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Life itself can't give me joy
Switzer doesn't spend much time around the refrigerator in his Norman house, other than to grab a Coors as he passes through. But the sentiment of the verse—affixed there with magnets by his wife Kay—is appropriate. Barry Switzer is filling up his life by winning football games at an astonishing rate. Nobody coaching today is better at it. In 5� seasons at Oklahoma Switzer's record is 56-5-2. He has never finished lower than first in the Big Eight, where victories, no less titles, tend to be hard-scrabble. Twice his Sooners have been national champs.
And this year could bring Switzer the most joy of all. The earmarks were there in the Cotton Bowl last Saturday as undefeated Oklahoma crushed Texas 31-10. "I know you have to take the bad with the good," says Switzer, "but we ain't had much of the bad around here."
Indeed, even injuries to Sooner stars simply gave less-heralded players a chance to prove that they, too, were good. Make no mistake, Oklahoma (5-0) is definitely in the hunt to be national champion.
On Thursday night before the game, Switzer's legs sprawled across a coffee table at home while he watched his favorite television program—The Barry Switzer Show. As his own taped image pondered Saturday's possibilities, the in-flesh version was saying, "The most important thing to remember is that coaching is like a terminal disease. It's gonna get you sooner or later." If that's the case, "later" seems to be fading farther into Switzer's future each year instead of drawing closer.
Switzer had a suspicion this season's Oklahoma team was loaded, especially on offense, but two of the Sooners' early opponents were West Virginia and Rice, which didn't prove much of anything. Two weeks ago a 45-23 win over Missouri gave him a clue; Saturday's blitz of Texas convinced him.
What happened was that the proud Sooners, with a reputation for playing as well in crucial games as any team in the country, went out against Texas and did what they had been promising their supporters all week: they played lights-out football. Click, click and it was 14-0 less than three minutes into the second quarter. When the dazed Longhorns finally plodded off the floor of the Cotton Bowl, they knew they had been rounded up and branded with a big OU.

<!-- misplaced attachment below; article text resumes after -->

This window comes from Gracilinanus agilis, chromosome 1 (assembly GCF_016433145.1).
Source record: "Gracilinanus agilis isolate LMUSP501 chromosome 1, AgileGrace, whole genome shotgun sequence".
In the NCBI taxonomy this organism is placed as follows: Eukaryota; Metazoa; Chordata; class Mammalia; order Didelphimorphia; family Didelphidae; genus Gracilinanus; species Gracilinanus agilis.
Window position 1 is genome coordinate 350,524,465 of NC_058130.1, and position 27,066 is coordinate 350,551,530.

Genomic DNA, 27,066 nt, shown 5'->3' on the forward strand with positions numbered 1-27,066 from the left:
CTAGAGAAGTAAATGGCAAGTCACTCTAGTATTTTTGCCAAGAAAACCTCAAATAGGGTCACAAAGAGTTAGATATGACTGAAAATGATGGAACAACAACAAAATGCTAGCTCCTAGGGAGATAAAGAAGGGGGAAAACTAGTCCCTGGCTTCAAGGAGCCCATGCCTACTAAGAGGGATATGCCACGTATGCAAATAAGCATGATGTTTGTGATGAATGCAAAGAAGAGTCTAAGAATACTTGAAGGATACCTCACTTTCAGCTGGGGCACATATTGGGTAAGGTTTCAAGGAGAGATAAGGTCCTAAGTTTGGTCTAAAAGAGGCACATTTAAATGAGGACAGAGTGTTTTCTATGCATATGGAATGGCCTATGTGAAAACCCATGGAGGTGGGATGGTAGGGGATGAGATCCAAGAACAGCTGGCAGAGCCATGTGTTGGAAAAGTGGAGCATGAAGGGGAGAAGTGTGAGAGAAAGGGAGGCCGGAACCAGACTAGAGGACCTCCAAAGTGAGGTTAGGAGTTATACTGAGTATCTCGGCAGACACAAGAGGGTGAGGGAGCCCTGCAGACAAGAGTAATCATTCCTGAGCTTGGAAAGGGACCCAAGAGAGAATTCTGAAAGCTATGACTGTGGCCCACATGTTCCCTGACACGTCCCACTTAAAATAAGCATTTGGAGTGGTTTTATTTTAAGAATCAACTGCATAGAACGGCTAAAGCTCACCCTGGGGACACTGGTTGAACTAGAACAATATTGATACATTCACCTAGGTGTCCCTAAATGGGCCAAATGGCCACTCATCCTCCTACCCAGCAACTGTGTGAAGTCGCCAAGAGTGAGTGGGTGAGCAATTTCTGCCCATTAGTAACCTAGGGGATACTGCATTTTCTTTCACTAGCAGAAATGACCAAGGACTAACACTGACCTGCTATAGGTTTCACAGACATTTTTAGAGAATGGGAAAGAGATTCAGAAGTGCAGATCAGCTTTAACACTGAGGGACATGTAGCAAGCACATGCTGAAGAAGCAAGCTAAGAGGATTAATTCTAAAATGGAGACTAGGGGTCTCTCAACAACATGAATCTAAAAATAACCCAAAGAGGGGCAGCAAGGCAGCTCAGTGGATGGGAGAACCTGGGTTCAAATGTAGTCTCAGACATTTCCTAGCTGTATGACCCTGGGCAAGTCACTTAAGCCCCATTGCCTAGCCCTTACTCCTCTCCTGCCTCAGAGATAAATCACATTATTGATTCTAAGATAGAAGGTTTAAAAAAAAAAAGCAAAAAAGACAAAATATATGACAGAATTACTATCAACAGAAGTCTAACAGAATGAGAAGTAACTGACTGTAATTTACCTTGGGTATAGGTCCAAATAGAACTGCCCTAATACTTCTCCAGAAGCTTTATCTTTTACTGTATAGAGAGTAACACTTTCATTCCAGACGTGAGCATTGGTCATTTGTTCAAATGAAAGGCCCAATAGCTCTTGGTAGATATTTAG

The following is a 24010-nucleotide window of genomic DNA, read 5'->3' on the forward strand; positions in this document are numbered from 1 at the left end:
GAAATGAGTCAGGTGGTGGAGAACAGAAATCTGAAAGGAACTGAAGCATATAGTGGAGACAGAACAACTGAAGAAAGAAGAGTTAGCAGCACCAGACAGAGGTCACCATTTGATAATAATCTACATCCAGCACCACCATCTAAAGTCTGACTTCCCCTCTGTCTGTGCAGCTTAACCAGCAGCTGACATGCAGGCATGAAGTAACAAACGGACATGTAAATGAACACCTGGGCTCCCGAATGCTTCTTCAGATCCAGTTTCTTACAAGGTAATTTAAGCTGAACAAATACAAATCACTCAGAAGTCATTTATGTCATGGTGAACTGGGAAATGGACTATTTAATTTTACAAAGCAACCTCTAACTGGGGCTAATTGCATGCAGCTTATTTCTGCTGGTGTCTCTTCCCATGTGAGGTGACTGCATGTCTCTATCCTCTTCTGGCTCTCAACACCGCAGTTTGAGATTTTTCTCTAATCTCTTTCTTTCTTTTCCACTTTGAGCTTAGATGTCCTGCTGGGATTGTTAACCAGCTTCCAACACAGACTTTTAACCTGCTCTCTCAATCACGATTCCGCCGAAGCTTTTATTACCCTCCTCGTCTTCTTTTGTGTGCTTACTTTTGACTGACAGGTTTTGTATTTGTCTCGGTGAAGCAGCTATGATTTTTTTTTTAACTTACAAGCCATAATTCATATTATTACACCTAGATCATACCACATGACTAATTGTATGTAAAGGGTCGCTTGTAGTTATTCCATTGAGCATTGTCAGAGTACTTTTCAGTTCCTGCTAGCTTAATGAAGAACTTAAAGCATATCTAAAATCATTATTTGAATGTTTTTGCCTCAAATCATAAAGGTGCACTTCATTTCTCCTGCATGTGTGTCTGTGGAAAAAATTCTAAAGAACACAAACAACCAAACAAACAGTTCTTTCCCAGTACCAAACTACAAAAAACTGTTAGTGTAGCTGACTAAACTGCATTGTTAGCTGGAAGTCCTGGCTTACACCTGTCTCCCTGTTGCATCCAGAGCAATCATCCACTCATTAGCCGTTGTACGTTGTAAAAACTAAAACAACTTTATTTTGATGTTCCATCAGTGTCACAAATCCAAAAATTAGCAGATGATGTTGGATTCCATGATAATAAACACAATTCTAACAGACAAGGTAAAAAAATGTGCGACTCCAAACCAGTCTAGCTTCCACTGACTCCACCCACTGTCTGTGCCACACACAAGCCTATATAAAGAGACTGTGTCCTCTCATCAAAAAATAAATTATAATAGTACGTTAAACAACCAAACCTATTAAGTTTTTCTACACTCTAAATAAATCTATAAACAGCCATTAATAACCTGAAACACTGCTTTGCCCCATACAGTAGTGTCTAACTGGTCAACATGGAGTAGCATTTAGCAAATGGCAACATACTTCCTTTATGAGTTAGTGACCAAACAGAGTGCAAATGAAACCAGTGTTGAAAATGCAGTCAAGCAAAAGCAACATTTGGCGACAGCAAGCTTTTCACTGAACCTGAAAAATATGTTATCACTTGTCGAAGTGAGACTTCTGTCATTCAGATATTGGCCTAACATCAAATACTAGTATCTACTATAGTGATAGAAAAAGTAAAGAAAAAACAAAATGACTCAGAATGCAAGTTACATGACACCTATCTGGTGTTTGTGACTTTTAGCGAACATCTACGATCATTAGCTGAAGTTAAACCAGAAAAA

While Switzer is the architect of this house of success, it was Halfback Billy Sims who did most of the hammering. He rushed 25 times for 131 yards, scored two touchdowns and threw a block that enabled David Overstreet to light up the scoreboard. Before the game, Switzer had said, " Sims is a great, great back. People just don't know that yet." Now they do.
In two previous seasons, Sims had been hurt and could not play against the Longhorns. This year the junior from Hooks, Texas anticipated something marvelous. At a pep rally in Norman he had coyly asked how many students were going to Dallas. All, of course, were. "Good," said Sims, "because I want you to see me fly." Sims didn't let anyone down. He literally flew with the hurtling, twisting style that has earned him a season average of 7.4 yards per carry. Nevertheless, afterward he complained, "I really meant to fly higher." Says Switzer, "I wish he'd stay on the ground a little more. But that's Billy."